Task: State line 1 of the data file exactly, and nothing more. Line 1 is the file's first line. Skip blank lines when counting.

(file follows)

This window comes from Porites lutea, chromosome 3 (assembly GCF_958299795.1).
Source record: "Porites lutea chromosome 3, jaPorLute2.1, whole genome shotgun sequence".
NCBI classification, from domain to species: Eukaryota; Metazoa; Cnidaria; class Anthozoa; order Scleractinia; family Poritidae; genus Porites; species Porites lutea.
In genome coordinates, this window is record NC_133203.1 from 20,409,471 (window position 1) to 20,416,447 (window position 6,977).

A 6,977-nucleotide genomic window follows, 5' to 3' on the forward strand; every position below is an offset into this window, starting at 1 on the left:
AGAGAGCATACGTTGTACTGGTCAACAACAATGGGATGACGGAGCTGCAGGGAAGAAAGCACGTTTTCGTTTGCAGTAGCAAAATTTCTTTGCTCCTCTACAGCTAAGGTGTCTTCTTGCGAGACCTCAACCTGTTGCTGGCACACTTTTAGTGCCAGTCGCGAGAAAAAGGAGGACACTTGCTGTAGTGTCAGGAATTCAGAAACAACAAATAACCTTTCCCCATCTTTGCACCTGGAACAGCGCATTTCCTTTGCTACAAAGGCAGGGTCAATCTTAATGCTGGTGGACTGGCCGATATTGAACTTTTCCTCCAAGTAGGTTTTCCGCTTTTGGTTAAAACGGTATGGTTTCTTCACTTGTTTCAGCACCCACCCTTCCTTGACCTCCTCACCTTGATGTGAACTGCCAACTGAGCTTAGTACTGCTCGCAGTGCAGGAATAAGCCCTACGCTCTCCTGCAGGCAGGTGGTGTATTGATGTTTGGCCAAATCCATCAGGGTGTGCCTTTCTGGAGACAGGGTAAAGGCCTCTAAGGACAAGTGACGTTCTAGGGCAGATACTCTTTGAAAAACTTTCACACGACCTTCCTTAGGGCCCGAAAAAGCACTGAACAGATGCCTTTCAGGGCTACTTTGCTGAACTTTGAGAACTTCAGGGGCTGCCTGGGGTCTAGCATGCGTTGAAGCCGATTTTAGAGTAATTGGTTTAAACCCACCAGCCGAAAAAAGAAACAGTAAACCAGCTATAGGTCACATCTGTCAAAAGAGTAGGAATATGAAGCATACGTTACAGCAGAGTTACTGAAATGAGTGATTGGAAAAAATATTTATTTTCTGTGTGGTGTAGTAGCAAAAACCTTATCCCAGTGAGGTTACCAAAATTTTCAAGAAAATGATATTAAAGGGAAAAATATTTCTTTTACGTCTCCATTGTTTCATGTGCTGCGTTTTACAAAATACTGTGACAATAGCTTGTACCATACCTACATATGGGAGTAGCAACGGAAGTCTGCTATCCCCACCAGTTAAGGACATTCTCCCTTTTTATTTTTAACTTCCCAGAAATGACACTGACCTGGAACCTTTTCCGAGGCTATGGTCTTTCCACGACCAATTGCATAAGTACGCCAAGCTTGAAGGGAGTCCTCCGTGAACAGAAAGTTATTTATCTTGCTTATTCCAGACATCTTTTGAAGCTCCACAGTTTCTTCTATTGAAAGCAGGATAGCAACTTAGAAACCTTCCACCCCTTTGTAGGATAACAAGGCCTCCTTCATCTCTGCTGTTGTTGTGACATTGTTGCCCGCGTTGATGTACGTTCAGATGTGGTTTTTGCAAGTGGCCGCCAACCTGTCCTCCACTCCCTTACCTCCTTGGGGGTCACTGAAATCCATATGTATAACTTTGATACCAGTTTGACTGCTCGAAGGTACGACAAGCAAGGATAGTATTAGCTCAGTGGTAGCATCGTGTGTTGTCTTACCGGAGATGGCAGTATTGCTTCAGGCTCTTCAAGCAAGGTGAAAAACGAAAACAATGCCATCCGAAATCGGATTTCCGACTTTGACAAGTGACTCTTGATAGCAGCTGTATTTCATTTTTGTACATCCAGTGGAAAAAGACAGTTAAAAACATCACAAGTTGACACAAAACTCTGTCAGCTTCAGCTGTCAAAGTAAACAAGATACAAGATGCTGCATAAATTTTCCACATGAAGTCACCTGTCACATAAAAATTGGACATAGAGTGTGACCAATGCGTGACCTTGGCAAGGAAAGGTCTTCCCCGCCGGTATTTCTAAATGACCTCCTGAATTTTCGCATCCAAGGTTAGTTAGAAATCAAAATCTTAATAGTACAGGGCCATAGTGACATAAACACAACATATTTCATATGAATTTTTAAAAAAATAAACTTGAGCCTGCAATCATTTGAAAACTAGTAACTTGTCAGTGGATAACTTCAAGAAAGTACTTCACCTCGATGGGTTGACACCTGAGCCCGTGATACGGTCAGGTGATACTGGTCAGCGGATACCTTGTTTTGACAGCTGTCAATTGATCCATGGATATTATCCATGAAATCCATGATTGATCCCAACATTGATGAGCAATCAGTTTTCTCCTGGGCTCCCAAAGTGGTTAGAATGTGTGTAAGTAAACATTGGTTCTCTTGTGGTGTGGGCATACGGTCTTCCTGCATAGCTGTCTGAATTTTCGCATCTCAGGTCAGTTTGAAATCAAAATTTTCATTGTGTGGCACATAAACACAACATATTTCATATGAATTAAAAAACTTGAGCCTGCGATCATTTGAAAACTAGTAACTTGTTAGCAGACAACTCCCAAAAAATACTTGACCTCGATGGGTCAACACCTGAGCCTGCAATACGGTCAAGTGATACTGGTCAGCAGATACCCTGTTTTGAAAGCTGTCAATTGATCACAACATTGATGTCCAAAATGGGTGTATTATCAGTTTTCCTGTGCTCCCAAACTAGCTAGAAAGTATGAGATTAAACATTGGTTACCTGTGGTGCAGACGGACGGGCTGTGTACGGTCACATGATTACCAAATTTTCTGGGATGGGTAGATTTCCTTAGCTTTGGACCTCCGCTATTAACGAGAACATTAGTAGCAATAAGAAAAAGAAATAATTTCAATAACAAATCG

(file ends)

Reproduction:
This window comes from Porites lutea, chromosome 3 (assembly GCF_958299795.1).